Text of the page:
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A third of UK students 'spend £5,000' on university expenses

Abigail Fenton
·Writer
·2-min read
(Mikael Kristenson/Unsplash)
Meanwhile, just over two in five (41%) said their items are worth between £1,000 and £5,000.. Photo: Mikael Kristenson/Unsplash

More than a third of UK students spend over £5,000 ($6,620) on “must-have” university items such as laptops, bikes and clothes, research suggests.

About 37% of UK university students valued the sum total of every item they need for university at more than £5,000, in to a survey of over 2,000 by UniDays alongside insurance company Urban Jungle.

Laptops, smartphones, bikes and clothing are among the “must-have” items for students, the survey found.

Over a fifth (21%) of students have items worth £5,000 to £10,000. However, a smaller 16% have spent over a massive £10,00.

Meanwhile, just over two in five (41%) said their items are worth between £1,000 and £5,000.

READ MORE: Quarter of UK students have had to 'sell possessions' to survive financially

The research “indicates that attending university is an expensive business” – especially during the COVID-19 pandemic, with students having to spend heavily on laptops for online lectures and bikes to avoid public transport, Urban Jungle said.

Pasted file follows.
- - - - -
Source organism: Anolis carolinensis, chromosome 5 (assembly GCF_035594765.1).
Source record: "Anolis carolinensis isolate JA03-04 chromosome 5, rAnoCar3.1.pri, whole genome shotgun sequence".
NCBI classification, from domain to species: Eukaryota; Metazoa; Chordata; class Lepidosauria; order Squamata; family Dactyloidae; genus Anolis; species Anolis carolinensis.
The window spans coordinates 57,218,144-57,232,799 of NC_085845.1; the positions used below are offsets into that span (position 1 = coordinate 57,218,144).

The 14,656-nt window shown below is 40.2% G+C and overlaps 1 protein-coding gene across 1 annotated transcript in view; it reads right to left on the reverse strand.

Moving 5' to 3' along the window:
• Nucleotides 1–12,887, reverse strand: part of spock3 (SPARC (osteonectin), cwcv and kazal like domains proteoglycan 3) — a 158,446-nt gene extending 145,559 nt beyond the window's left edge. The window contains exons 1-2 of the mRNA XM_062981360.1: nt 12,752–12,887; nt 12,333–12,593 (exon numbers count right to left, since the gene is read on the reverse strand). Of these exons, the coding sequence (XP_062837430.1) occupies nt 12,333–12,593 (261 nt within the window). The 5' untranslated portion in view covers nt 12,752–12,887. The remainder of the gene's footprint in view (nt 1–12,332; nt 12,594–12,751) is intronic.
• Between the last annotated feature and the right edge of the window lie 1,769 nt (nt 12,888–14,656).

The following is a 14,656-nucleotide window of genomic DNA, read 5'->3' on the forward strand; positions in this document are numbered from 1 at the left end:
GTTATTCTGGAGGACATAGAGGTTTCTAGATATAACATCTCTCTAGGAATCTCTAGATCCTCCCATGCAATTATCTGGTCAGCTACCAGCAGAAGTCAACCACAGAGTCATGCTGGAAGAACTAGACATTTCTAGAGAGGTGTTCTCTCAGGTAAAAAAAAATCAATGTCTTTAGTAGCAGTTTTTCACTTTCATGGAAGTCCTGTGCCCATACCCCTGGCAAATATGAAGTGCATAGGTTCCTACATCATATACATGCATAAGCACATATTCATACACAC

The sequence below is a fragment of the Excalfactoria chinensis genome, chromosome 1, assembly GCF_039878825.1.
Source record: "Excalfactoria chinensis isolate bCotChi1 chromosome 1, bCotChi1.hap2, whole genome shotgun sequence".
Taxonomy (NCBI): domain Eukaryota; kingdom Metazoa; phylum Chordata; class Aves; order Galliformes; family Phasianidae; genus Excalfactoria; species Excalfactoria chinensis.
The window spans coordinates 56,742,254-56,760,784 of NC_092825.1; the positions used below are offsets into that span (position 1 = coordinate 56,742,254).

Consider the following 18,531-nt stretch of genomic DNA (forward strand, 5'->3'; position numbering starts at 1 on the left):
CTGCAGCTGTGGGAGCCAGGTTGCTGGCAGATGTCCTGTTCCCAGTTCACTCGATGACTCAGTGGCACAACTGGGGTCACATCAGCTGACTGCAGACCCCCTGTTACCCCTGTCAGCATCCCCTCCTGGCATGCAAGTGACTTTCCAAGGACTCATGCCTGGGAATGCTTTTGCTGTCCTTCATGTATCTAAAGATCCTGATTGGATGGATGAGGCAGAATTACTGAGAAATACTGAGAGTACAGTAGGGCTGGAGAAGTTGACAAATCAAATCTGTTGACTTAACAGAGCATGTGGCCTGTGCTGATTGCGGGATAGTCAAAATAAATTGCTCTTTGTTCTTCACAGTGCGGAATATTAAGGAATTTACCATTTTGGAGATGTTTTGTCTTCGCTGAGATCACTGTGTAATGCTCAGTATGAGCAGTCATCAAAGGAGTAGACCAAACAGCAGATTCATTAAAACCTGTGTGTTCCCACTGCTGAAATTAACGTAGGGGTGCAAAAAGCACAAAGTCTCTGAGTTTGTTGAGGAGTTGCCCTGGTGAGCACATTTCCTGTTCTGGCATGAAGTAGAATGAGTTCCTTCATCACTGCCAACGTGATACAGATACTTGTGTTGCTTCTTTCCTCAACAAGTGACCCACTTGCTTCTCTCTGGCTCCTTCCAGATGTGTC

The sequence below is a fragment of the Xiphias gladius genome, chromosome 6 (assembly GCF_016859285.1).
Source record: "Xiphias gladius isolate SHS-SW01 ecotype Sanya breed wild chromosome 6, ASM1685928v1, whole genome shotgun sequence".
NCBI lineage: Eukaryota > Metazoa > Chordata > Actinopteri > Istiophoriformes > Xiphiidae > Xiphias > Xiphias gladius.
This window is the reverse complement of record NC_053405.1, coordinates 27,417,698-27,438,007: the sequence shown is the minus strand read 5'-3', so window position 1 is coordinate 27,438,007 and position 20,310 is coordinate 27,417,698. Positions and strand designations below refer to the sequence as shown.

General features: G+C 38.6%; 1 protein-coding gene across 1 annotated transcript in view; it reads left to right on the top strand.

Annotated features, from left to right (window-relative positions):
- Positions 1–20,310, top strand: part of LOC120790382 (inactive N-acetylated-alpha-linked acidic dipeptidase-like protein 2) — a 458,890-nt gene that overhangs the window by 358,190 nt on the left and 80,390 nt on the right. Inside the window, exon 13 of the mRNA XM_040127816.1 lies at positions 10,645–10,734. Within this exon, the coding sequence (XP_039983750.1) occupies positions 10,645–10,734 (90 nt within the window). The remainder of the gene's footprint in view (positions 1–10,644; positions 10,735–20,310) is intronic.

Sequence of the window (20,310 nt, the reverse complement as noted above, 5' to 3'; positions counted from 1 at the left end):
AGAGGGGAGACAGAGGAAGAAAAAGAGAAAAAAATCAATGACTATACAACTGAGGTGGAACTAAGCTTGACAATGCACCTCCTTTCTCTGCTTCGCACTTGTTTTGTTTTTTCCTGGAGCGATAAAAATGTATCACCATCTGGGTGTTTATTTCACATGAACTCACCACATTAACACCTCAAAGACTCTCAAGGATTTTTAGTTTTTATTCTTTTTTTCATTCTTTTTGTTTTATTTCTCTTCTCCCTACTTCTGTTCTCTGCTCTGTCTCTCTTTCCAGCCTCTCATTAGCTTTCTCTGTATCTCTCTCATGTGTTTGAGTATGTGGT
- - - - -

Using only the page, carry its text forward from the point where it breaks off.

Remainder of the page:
“Students haven’t been getting out much this year, but they are still spending money,” said Urban Jungle CEO Jimmy Williams.

“With lectures mostly being online, they’ve been spending money on top of the range laptops, while mobiles remain a must-have for all of us.

“There’s also been a big boom in cycling this year, as we all avoid public transport.”

While some students have big cash to splash, more than one in 10 (13%) valued their property at less than £1000.

READ MORE: Students could win financial compensation for lost teaching time during lockdown

Additionally, 9% said they “don't know” much their property is worth.

Williams added: “Not all students have cash to spare on expensive items –some are very hard up and will be concerned about a lack of job opportunities, poor prospects and debt.”

Meanwhile, less than a fifth (18%) of students protect their belongings with contents insurance, with over half (51%) not even knowing what it is.

Watch: Why tax rises may be inevitable in Britain